No, I really mean /dev/urandom. There's a bit of confusion on this topic, so let me clarify: /dev/random blocks when you try to read more than the available entropy (which counts as "consumed"), while /dev/urandom does not. But both should block if the entropy pool hasn't been initialized properly with a minimum amount of entropy in the first place. No CSPRNG is secure with a predictable (zero entropy) initial state/seed, which is why it needs to block. If /dev/urandom doesn't block at all (last time I look it only printed a warning), then it's horribly broken.

    Leave a comment:


  • miabrahams
    replied
    Originally posted by Weasel View Post
    String concatenation? What?

    You clearly missed the most obvious and common one though: XOR.
    Xor, add 2.5, multiply by 10^8, it's still just one bit of entropy.

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  • Weasel
    replied
    Originally posted by edgmnt View Post
    /dev/urandom should provide crypto-grade random numbers and should block if it has not been seeded with a minimum amount of entropy.
    Did you mean /dev/random? urandom doesn't block. Anyway, urandom is perfectly fine for crypto purposes, /dev/random is quite silly, but there's enough of that proven online I'm not going to bother here anymore.

    Basically it boils down to:
    • Quality random numbers
    • Fast "random" number generation
    Pick one.

    Leave a comment:


  • edgmnt
    replied
    /dev/urandom is already quite slow and it has nothing to do with the entropy source. You can get better throughput with OpenSSL running AES in CTR mode entirely in userspace.

    /dev/urandom should provide crypto-grade random numbers and should block if it has not been seeded with a minimum amount of entropy.

    Leave a comment:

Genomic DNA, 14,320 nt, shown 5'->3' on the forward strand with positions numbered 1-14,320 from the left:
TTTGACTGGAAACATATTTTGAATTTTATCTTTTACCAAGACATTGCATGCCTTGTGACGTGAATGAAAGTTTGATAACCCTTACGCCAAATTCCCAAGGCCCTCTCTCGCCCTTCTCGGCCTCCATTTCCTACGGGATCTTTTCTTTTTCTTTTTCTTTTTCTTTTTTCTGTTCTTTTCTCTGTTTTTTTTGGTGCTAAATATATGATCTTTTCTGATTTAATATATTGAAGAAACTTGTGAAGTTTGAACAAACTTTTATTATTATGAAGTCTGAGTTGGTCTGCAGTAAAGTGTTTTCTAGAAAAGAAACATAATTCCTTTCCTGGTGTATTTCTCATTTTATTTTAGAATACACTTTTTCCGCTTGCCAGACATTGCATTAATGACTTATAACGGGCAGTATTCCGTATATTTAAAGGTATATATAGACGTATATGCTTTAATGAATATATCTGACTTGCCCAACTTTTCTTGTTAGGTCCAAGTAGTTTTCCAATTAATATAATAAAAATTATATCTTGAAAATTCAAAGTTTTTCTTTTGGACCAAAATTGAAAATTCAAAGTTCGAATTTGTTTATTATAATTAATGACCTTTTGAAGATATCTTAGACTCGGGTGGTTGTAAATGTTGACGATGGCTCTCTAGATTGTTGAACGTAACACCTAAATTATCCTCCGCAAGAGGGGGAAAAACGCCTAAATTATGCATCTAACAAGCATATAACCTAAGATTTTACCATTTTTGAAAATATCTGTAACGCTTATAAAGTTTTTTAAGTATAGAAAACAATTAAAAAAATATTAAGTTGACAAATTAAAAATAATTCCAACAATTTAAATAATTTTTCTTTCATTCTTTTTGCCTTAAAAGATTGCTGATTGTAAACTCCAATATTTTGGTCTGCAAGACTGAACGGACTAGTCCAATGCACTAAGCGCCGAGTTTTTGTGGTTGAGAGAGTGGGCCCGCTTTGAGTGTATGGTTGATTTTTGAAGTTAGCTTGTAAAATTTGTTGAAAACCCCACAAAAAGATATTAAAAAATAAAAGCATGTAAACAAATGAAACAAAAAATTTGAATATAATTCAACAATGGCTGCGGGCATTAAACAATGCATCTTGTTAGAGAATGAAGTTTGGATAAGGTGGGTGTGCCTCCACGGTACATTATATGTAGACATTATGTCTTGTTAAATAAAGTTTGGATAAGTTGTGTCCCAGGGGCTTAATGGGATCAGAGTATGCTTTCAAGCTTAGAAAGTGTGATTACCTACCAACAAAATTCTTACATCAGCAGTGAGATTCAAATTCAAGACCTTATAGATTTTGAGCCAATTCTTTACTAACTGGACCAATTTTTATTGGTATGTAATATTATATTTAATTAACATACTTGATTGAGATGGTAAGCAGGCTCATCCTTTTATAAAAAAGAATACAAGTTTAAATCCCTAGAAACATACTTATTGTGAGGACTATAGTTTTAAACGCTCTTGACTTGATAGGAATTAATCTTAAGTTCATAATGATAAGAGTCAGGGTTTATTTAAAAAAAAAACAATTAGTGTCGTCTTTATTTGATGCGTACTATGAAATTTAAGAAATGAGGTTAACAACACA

• xiando
    replied
    Originally posted by mb_q View Post
    This is so terribly stupid; there are tons of uses for even a non-trusted but fast HWRNG, like rendering, machine learning, scientific/business simulations; register-access latency class RNG with infinite cycle and no dumb artefacts would be groundbreaking.
    It seems obvious that your complaint can be addressed by having two interfaces for random, like /dev/urandom and /dev/semi-random or /dev/probably-random or /dev/untrusted-random

    you clearly don't want terrorist organizations like the FSB, FBI, GCHQ or SAPO to be able to use a bad random seed to get access to your private life but like you say, sometimes it doesn't matter how random it really is as long as there's jitter so having one for each use-case makes sense

    you should get on this and submit patches

    Leave a comment:


  • Weasel
    replied
    Originally posted by miabrahams View Post
    If you combine one bit of entropy with one non-random number by a typical operation like addition, multiplication or string concatenation, the total entropy is still just one bit. You gained no additional randomness by doing so.
    String concatenation? What?

    You clearly missed the most obvious and common one though: XOR.

    Leave a comment:


  • miabrahams
    replied
    Originally posted by nikolobok View Post
    Why don`t just add some salt to RDRAND result from thermal and voltage sensors?
    If you combine one bit of entropy with one non-random number by a typical operation like addition, multiplication or string concatenation, the total entropy is still just one bit. You gained no additional randomness by doing so.

    Leave a comment: